A critical review of Nordic literature on fibromyalgia (FMA), undertaken to test the hypothesised inadequacy of the diagnosis, shows the diagnostic criteria to be entirely subjective and arbitrary, and their use to give rise to problems even in controlled studies. Studies have not only shown even small differences in the diagnostic criteria to have profound impact on prevalence figures and to produce apparent fluctuations on the patient population, but also that the prevalence is higher in areas where many cases have already been diagnosed. No common aetiology or pathogenetic mechanism can be identified, and the massive overrepresentation of women remains unexplained. The patient group is characterised by heterogeneity, and no treatment has shown to be specifically beneficial. Papers offering alternative explanations of FMA are concerned with the reasons why FMA is diagnosed, rather than its cause.
Endocarditis caused by pneumococci represents 1-5% of all cases of endocarditis according to publications from different western countries. Necropsy studies show frequencies of up to 14% of all cases of endocarditis. It usually occurs as a complication to a pneumococcal pneumonia but other foci might be seen. Concomitant meningitis is seen in 20-85% of patients suffering from pneumococcal endocarditis. By knowing this disease entity there is a good possibility for treatment with antibiotics and valve replacement, but if overlooked the mortality is high. The frequency of pneumococcal endocarditis might be underestimated. Careful stethoscopic examination for heart murmurs should be a part of the clinical examination in case of invasive pneumococcal disease, especially with concomitant meningitis. Since bacteriaemia due to pneumococci is diagnosed with increasing frequency in many Northern European countries, special attention should be paid to pneumococcal endocarditis. The literature is reviewed with reference to pathology, pathogenesis, frequency, clinical presentation, diagnosis, treatment and prognosis.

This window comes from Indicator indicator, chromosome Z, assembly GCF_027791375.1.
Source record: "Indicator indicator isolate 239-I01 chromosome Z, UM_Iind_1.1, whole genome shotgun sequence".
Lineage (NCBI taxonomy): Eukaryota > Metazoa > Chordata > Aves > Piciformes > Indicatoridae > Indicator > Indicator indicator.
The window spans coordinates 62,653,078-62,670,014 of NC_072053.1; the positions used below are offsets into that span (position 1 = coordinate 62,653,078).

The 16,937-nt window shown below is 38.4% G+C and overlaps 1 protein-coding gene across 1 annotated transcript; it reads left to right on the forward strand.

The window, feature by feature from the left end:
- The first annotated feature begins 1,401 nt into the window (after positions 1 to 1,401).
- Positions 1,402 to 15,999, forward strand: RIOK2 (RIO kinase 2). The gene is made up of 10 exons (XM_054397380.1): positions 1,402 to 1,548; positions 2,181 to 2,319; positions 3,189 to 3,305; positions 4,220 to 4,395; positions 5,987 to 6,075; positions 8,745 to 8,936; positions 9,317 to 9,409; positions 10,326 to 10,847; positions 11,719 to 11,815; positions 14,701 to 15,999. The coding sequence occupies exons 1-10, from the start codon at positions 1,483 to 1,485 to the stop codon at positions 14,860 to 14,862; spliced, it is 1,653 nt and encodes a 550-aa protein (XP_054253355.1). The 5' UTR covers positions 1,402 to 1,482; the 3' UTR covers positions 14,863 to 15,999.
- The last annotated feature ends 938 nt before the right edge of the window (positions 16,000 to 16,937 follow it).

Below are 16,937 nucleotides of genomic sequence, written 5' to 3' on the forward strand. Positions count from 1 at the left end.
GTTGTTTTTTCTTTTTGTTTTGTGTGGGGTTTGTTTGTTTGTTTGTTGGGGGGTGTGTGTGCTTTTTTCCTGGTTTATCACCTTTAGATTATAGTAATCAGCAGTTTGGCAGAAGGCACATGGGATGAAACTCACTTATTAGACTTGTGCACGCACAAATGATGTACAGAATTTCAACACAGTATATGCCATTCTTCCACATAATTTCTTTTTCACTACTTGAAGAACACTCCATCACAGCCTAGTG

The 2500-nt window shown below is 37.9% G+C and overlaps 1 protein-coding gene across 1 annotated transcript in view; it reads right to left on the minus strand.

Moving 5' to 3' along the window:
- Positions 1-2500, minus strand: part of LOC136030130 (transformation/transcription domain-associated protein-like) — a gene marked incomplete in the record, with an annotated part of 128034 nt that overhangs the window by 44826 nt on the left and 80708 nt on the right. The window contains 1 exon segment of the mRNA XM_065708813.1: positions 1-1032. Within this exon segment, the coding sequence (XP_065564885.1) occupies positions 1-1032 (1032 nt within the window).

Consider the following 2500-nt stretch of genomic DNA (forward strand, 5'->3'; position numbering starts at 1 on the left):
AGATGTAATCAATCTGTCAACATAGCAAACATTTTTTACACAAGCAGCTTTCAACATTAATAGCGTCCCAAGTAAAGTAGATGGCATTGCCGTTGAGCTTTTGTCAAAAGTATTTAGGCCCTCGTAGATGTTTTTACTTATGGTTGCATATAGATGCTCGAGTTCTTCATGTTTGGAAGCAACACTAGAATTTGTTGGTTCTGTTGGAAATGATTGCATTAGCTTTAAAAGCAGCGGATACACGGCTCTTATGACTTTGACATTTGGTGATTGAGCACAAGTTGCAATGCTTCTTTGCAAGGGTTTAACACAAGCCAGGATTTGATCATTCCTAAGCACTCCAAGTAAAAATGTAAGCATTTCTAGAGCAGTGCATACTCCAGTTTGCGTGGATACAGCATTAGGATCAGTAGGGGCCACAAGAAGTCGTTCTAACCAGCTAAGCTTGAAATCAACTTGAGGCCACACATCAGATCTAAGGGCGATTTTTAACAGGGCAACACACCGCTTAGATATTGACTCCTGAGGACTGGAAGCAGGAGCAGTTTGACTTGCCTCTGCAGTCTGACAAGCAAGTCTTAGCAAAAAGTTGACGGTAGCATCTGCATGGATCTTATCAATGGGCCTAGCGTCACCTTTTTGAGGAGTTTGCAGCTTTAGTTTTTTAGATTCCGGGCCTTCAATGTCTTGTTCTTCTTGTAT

Vitamin D deficiency, often complicated by osteomalacia, among Asian immigrants (especially females) is now also recognized in the Nordic countries. The article reviews the history of vitamin D featuring its discovery as well as a contemporary perspective, and describes the complex etiology of the disease. The symptoms, diagnostic approach and recommended treatment are also summarized.
The suspicion that Hodgkin's lymphoma, previously known as Hodgkin's disease, may have an infectious etiology has existed for many years. The assumption rests on epidemiological characteristics, in particular a strong correlation between socio-economic status and risk of Hodgkin's lymphoma in young adults, as well as both serological and molecular biological evidence that the Epstein-Barr virus is involved in the development of up to 50% of all cases of Hodgkin's lymphoma. We present the current epidemiological, serological and molecular biological evidence for an infectious etiology to Hodgkin's lymphoma with emphasis on the association with Epstein-Barr virus.
Seasonal affective disorder is a syndrome of classical depressive symptoms such as reduced energy, initiative and mood combined with atypical symptoms of increased appetite, weight and sleep duration. The symptoms recur each winter and disappear again in spring or early summer. The prevalence ranges from 1% to 10% in Scandinavian populations. Reduced light exposure, melatonergic and serotonergic disturbances are suggested pathogenetic factors. Light therapy offers convincing effect with minimal adverse effects and remains first-line treatment along with selective serotonin reuptake inhibitors.
A questionnaire investigation was undertaken among 18 female Nordic athletic gymnasts in the teams from their respective countries. The median occurrence of injury was three injuries per 1,000 hours (variation 0-7) with uniform distribution between acute and overexertion injuries. The percentage regional localization were: Upper limbs 24%, lower limbs 65% and trunk 11%. In the age group 18-21 years, the frequency of injury was 46% higher than that in the 14-17 year age group and gymnasts with the greatest duration of training had relatively low incidence of injuries (2.7 as compared with 5.2 injuries per 1,000 hours). Treatment consisted of visits to the general practitioner, casualty department and sport specialist or other specialist comprized 16%, 13% and 16% of all the therapeutic contacts. 5% of the injuries involved hospitalization and 50% were not treated by doctors.